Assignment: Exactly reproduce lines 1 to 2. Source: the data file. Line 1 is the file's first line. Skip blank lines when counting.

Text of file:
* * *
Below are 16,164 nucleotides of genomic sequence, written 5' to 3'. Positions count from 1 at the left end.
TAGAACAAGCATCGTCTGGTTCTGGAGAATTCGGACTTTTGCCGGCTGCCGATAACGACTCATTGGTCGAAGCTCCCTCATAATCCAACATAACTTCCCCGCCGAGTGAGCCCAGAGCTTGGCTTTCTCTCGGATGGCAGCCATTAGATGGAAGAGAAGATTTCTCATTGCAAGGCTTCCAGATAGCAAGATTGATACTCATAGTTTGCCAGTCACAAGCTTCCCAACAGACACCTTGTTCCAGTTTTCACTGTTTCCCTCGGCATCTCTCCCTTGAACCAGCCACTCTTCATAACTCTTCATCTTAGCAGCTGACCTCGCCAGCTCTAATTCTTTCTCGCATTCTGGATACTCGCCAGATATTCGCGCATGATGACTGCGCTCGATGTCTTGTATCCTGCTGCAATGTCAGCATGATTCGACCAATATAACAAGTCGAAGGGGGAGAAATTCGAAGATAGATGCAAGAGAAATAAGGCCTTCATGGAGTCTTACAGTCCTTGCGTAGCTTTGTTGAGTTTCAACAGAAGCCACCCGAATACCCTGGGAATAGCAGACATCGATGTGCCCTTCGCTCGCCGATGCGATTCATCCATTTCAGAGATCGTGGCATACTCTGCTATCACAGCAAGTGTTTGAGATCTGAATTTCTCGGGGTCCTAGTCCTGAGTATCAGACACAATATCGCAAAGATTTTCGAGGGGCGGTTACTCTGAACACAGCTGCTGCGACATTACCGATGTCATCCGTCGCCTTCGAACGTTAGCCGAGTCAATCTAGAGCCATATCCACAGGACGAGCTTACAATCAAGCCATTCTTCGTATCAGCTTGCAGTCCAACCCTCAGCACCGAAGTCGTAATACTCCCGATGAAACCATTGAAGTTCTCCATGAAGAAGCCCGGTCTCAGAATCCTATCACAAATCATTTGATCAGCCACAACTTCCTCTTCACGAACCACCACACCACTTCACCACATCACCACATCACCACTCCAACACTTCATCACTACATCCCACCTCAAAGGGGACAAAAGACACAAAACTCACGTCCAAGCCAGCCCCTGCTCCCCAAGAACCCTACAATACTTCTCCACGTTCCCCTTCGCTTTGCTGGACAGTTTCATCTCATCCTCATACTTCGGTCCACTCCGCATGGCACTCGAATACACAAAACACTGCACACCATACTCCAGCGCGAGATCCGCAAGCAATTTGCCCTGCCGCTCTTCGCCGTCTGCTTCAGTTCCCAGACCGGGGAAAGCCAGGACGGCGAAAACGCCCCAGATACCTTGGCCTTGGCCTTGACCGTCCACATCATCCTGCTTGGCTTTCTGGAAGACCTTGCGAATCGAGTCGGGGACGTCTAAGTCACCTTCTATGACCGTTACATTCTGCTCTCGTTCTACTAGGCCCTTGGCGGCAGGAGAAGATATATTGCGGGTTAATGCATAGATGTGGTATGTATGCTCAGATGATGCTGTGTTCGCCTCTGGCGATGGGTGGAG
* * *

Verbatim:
Below are 16,164 nucleotides of genomic sequence, written 5' to 3'. Positions count from 1 at the left end.
TAGAACAAGCATCGTCTGGTTCTGGAGAATTCGGACTTTTGCCGGCTGCCGATAACGACTCATTGGTCGAAGCTCCCTCATAATCCAACATAACTTCCCCGCCGAGTGAGCCCAGAGCTTGGCTTTCTCTCGGATGGCAGCCATTAGATGGAAGAGAAGATTTCTCATTGCAAGGCTTCCAGATAGCAAGATTGATACTCATAGTTTGCCAGTCACAAGCTTCCCAACAGACACCTTGTTCCAGTTTTCACTGTTTCCCTCGGCATCTCTCCCTTGAACCAGCCACTCTTCATAACTCTTCATCTTAGCAGCTGACCTCGCCAGCTCTAATTCTTTCTCGCATTCTGGATACTCGCCAGATATTCGCGCATGATGACTGCGCTCGATGTCTTGTATCCTGCTGCAATGTCAGCATGATTCGACCAATATAACAAGTCGAAGGGGGAGAAATTCGAAGATAGATGCAAGAGAAATAAGGCCTTCATGGAGTCTTACAGTCCTTGCGTAGCTTTGTTGAGTTTCAACAGAAGCCACCCGAATACCCTGGGAATAGCAGACATCGATGTGCCCTTCGCTCGCCGATGCGATTCATCCATTTCAGAGATCGTGGCATACTCTGCTATCACAGCAAGTGTTTGAGATCTGAATTTCTCGGGGTCCTAGTCCTGAGTATCAGACACAATATCGCAAAGATTTTCGAGGGGCGGTTACTCTGAACACAGCTGCTGCGACATTACCGATGTCATCCGTCGCCTTCGAACGTTAGCCGAGTCAATCTAGAGCCATATCCACAGGACGAGCTTACAATCAAGCCATTCTTCGTATCAGCTTGCAGTCCAACCCTCAGCACCGAAGTCGTAATACTCCCGATGAAACCATTGAAGTTCTCCATGAAGAAGCCCGGTCTCAGAATCCTATCACAAATCATTTGATCAGCCACAACTTCCTCTTCACGAACCACCACACCACTTCACCACATCACCACATCACCACTCCAACACTTCATCACTACATCCCACCTCAAAGGGGACAAAAGACACAAAACTCACGTCCAAGCCAGCCCCTGCTCCCCAAGAACCCTACAATACTTCTCCACGTTCCCCTTCGCTTTGCTGGACAGTTTCATCTCATCCTCATACTTCGGTCCACTCCGCATGGCACTCGAATACACAAAACACTGCACACCATACTCCAGCGCGAGATCCGCAAGCAATTTGCCCTGCCGCTCTTCGCCGTCTGCTTCAGTTCCCAGACCGGGGAAAGCCAGGACGGCGAAAACGCCCCAGATACCTTGGCCTTGGCCTTGACCGTCCACATCATCCTGCTTGGCTTTCTGGAAGACCTTGCGAATCGAGTCGGGGACGTCTAAGTCACCTTCTATGACCGTTACATTCTGCTCTCGTTCTACTAGGCCCTTGGCGGCAGGAGAAGATATATTGCGGGTTAATGCATAGATGTGGTATGTATGCTCAGATGATGCTGTGTTCGCCTCTGGCGATGGGTGGAG